In a company I work for, we have deployed many services: a major part of them are small and rather rarely used, but an outage would be a problem nonetheless. At some point I realized that manual testing of whether they work properly requires too many resources and it might be a good idea to automate the work.

My first thought was that self-hosting this piece of infrastructure means that I'd have to maintain two separate critical ecosystems: if I run the tests on the same server (or even hosting provider) that my services run on, downtime might bring both systems down and I would get no notification of a failure. Because of that, I decided to choose paid solutions.

I researched the topic and found many tools like Runscope, but most of them were rather basic request-response validation tools: if the server doesn't time out or respond with an error, the tools assume that everything is OK. This doesn't work well when a website is not open to unauthenticated users: crafting a POST login query is in many cases not feasible (e.g. because of CSRF) and means that I need browser-based automated tests, as opposed to query-based ones. I was suggested to expose an unauthenticated "sanity test" endpoint, but this feels too synthetic: ideally, the test would resemble user interaction as much as it's reasonably possible.

My current solution is to use Pingdom's transaction/synthetic tests, but I quickly discovered multiple problems:

  1. Pricing. Pingdom charges 490,00 € yearly for 10 automated browsed-based test scenarios with failure notifications,
  2. Security. The current solution requires me to upload credentials to the tested applications in order to test anything beyond the login wall,
  3. "who's watching the watchmen" problem. I solved this by exposing a separate service which keeps track of when it was last contacted and sends a separate set of notifications if Pingdom didn't contact it for some time.

I feel like this is such a common problem, I cannot believe there are no popular/standard solutions or strategies that would address it. Is my approach somehow wrong, or is it something that is usually developed in a project-specific manner?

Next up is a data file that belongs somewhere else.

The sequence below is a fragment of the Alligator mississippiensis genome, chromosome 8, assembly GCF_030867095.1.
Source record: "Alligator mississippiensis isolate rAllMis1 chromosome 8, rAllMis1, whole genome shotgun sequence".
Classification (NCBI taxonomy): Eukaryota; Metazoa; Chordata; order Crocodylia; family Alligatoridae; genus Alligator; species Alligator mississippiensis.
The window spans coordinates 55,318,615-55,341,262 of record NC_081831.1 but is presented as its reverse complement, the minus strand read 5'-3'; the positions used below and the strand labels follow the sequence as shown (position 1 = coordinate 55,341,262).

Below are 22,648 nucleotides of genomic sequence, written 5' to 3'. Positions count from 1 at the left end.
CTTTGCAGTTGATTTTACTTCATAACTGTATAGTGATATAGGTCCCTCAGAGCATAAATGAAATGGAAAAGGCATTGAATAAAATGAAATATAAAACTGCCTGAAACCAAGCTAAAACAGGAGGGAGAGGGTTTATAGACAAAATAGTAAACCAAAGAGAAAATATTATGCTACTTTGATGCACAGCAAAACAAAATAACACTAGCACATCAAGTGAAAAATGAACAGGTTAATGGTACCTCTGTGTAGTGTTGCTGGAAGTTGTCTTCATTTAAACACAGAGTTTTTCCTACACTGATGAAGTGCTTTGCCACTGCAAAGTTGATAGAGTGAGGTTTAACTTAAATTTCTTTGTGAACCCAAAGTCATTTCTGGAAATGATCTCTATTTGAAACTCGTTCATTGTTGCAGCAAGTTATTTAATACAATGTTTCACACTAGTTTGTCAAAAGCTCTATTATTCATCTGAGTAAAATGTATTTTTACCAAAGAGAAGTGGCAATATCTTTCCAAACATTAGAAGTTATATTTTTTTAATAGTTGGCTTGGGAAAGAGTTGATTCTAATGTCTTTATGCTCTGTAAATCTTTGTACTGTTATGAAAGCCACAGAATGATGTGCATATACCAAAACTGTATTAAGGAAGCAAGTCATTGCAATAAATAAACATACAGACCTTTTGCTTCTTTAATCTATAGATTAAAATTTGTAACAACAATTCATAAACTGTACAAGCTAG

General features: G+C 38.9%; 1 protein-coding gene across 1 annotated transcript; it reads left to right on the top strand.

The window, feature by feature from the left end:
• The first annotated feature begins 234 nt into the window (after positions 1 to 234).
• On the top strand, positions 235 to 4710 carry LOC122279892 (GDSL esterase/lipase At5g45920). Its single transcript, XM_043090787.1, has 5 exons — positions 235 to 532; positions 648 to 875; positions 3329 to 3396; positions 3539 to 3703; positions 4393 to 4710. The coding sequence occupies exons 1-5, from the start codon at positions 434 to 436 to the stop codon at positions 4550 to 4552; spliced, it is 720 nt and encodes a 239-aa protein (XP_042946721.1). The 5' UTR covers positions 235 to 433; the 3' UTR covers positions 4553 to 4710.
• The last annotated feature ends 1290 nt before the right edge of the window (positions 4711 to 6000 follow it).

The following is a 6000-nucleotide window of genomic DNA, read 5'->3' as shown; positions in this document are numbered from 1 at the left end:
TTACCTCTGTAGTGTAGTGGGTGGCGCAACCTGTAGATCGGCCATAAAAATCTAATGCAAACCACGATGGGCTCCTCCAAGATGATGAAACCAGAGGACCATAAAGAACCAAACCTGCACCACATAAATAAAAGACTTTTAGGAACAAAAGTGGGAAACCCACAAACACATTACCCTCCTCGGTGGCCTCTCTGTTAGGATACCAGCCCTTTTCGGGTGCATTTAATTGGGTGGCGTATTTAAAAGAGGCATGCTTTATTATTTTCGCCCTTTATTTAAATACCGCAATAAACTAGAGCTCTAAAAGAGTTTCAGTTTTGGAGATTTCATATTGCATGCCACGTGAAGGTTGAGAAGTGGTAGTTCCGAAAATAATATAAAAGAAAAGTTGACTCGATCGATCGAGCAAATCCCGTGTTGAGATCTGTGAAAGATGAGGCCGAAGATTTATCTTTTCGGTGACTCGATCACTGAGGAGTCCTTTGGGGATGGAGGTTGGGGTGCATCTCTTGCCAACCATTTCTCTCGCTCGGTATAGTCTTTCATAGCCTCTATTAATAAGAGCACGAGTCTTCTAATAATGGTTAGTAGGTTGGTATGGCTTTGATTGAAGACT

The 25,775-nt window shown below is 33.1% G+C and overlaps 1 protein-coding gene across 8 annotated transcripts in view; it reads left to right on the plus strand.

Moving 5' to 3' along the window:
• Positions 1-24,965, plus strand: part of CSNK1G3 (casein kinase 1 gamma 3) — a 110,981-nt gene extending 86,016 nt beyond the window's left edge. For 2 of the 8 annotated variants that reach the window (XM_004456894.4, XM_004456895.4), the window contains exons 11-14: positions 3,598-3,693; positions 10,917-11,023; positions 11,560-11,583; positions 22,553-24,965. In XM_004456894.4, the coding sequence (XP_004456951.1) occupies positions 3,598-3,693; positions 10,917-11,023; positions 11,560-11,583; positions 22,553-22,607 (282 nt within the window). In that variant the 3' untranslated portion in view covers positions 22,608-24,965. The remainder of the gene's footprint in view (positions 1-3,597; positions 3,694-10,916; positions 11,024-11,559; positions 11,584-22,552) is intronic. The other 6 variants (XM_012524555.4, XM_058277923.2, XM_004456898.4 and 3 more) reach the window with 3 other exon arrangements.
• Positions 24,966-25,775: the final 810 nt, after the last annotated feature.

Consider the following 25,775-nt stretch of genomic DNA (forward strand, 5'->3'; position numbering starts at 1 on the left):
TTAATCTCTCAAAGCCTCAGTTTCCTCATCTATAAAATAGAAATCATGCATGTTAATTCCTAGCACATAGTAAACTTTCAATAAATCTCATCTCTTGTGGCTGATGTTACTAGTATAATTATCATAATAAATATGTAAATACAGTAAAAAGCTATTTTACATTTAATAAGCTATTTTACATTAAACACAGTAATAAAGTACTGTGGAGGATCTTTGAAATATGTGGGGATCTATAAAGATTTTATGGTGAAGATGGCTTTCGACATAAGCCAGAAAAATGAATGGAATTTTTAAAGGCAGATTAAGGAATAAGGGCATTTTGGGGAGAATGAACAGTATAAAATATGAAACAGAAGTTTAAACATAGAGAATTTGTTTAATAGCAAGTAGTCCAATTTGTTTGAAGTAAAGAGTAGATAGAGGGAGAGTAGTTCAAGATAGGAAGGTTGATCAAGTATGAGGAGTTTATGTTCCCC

1 Answer 1


For less trafficked parts of your web service, synthetic transactions are a good option.

There are some trade-offs to be made when choosing either using an API to or using a full browser style check.

API checks require changing the application being tested. I'd try and go this route first, but it is dependant on the functionality you need to test. These can be considered health endpoints. Some example implementations are Beamly S4 or the Hootsuite Health Checks. There are many sites which can hit these endpoints as you mentioned eg. Pingdom, FreshPing or Datadog Synthetics.

Full browser style checks do not require changes to the application, which means they are easy to add. As they use contents of the rendered webpage to navigate around, they can be brittle. Changes to the layout or CSS of the page might break the tests that have been created. Options here include BrowserStack or Datadog Synthetics.

On running this yourself, you can also run into the problem that certain locations, regions, POPs for CDN's might have issues reaching your site. This is why most of these services offer many locations to hit your site from, so you can catch those issues which might only affect some of your customers. So I'd definitely recommend going the hosted route.

From a security perspective, these systems will definitely need credentials. If you can't lock down the account used by these services in your application to read only, or only provide permissions to certain areas on your app, an option might be to rotate credentials. For example, create job that runs daily that changes the service accounts, and updates the provider with the new password. For example, using the Datadog Synthetics Terraform resource.

For "watching the watcher": As you will have regular load on your application now based on the synthetic transactions, you could instrument your application or parse the logs to ensure the transactions are coming through.

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